Also included in the rule is commentary and clarification regarding the application of the ACA employer mandate requirements to volunteer workers.   In recent months, media reports regarding whether or not organizations would be required to count the hours of volunteers - such as volunteer firefighters - in their determination of the applicability of the ACA employer mandate have raised concerns in the hospice community relative to treatment of hospice volunteers because under some hospice regulations volunteers are the equivalent of employees. 

IRS’ final rule provides some useful information that helps to clarify that, for purposes of the ACA, an hour of service is “generally defined as an hour for which an employee is paid or entitled to payment.”  Following are a few excerpts from the preamble to the final rulethat discuss volunteer hours:

Volunteer Employees

Commenters requested that hours of service performed in the capacity of a volunteer for a government entity or tax-exempt organization not be counted as hours of service for purposes of section 4980H. Under the definition of hour of service outlined in these regulations, an hour of service is generally defined as an hour for which an employee is paid or entitled to payment. Accordingly, hours worked by a volunteer who does not receive (and is not entitled to receive) compensation in exchange for the performance of services are not treated as hours of service for purposes of section 4980H [emphasis added].

Commenters noted, however, that some volunteers receive compensation in the form of expense reimbursements, stipends, contributions to employee benefit plans, or nominal wages. Local governments, for instance, noted that many volunteer firefighters or other emergency responders are paid a salary or an hourly wage, generally at a rate lower than the rate paid to non-volunteers performing services in a similar capacity. Other volunteer firefighters or emergency responders may receive expense reimbursements or other fees each time they respond to a call. Commenters generally expressed concern that volunteer service would be discouraged if volunteer hours were required to be counted when determining whether the individual is a full-time employee for purposes of section 4980H.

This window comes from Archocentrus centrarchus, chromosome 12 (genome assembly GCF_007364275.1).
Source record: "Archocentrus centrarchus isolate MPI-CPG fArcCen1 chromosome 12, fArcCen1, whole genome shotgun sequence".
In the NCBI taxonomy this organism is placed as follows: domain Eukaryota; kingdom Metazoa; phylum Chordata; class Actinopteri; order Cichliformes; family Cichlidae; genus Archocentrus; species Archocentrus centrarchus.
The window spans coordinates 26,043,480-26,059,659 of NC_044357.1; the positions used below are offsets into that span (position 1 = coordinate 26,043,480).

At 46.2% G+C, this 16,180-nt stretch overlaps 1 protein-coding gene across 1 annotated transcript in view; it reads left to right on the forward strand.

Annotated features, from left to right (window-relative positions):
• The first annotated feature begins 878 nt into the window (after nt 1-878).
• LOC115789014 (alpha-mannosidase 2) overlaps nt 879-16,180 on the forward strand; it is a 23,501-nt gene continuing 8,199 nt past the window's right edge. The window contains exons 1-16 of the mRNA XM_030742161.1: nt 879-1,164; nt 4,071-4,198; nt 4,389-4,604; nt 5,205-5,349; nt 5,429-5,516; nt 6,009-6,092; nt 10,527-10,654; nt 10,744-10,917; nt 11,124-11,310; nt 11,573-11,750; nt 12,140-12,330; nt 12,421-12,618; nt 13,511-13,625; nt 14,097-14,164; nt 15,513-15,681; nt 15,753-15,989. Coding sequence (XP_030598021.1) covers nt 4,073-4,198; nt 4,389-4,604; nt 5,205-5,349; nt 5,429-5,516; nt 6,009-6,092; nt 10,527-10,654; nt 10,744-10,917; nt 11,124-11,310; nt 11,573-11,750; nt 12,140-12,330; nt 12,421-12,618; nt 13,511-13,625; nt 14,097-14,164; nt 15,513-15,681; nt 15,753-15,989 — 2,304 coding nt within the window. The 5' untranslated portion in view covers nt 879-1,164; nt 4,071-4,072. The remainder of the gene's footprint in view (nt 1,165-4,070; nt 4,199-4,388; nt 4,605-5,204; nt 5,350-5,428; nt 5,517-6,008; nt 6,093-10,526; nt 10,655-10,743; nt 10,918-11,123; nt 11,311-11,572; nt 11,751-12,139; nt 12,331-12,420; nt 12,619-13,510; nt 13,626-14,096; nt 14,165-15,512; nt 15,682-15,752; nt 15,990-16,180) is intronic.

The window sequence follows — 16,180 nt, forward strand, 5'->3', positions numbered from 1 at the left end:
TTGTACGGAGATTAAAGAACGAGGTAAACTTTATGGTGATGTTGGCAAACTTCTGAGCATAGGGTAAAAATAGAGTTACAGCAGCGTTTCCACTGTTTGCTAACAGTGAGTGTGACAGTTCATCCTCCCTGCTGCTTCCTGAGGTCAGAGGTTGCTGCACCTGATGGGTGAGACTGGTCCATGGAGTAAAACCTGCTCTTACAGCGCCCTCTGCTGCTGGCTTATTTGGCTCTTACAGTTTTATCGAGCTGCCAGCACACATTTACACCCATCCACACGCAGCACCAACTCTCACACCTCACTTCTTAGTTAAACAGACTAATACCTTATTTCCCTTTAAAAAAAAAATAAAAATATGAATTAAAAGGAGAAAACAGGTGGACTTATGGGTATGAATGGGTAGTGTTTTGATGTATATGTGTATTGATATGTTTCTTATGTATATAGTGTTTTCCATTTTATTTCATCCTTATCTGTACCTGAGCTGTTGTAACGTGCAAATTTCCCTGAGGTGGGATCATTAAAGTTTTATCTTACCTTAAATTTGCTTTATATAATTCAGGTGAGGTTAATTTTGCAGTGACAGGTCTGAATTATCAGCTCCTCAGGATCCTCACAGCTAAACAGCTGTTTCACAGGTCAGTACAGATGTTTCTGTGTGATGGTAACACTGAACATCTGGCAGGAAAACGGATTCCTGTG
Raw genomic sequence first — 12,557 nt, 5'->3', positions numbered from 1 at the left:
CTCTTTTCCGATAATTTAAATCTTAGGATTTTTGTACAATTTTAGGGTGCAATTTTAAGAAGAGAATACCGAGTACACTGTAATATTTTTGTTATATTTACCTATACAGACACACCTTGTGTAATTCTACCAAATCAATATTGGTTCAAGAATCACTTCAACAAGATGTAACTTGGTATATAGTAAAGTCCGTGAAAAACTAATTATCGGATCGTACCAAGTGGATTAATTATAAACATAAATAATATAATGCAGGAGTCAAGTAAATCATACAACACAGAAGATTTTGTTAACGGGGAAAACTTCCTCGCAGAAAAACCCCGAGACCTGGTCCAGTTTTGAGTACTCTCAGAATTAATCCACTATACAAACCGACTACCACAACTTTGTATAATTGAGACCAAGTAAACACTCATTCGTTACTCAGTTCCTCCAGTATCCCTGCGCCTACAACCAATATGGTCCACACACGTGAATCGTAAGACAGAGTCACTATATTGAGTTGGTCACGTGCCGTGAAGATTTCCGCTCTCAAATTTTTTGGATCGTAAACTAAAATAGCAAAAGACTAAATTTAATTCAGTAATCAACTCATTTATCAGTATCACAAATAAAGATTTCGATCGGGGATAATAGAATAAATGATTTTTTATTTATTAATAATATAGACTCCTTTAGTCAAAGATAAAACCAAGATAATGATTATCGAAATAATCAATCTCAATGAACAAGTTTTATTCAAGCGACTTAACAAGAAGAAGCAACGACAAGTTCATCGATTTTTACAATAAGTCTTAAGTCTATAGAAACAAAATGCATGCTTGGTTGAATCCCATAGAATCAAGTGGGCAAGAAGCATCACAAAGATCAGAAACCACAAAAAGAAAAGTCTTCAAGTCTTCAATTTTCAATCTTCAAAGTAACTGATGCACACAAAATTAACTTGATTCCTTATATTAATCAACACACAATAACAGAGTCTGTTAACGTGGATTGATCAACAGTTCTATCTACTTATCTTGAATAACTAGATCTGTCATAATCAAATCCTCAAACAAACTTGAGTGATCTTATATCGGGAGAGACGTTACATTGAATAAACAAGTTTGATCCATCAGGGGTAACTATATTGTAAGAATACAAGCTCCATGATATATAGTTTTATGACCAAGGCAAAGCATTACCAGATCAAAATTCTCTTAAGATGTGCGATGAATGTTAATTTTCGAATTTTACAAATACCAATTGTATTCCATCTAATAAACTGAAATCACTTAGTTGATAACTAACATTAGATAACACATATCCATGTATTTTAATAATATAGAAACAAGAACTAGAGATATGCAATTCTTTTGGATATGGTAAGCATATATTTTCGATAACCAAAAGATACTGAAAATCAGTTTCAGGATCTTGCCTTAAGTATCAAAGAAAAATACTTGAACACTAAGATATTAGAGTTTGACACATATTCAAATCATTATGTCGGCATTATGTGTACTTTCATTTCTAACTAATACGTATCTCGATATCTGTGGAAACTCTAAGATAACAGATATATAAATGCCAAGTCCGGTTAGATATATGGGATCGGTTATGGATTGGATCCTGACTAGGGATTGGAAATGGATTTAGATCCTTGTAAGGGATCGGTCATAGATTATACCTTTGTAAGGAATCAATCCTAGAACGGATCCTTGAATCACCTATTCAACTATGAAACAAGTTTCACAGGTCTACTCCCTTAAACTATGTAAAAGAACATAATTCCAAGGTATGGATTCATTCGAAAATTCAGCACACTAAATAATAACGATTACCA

In response to these concerns, the final regulations provide that hours of service do not include hours worked as a “bona fide volunteer.” For this purpose, the definition of “bona fide volunteer” is generally based on the definition of that term for purposes of section 457(e)(11)(B)(i), which provides special rules for length of service awards offered to certain volunteer firefighters and emergency medical providers under a municipal deferred compensation plan. For purposes of section 4980H, however, bona fide volunteers are not limited to volunteer firefighters and emergency medical providers. Rather, bona fide volunteers include any volunteer who is an employee of a government entity or an organization described in section 501(c) that is exempt from taxation under section 501(a) whose only compensation from that entity or organization is in the form of (i) reimbursement for (or reasonable allowance for) reasonable expenses incurred in the performance of services by volunteers, or (ii) reasonable benefits (including length of service awards), and nominal fees, customarily paid by similar entities in connection with the performance of services by volunteers.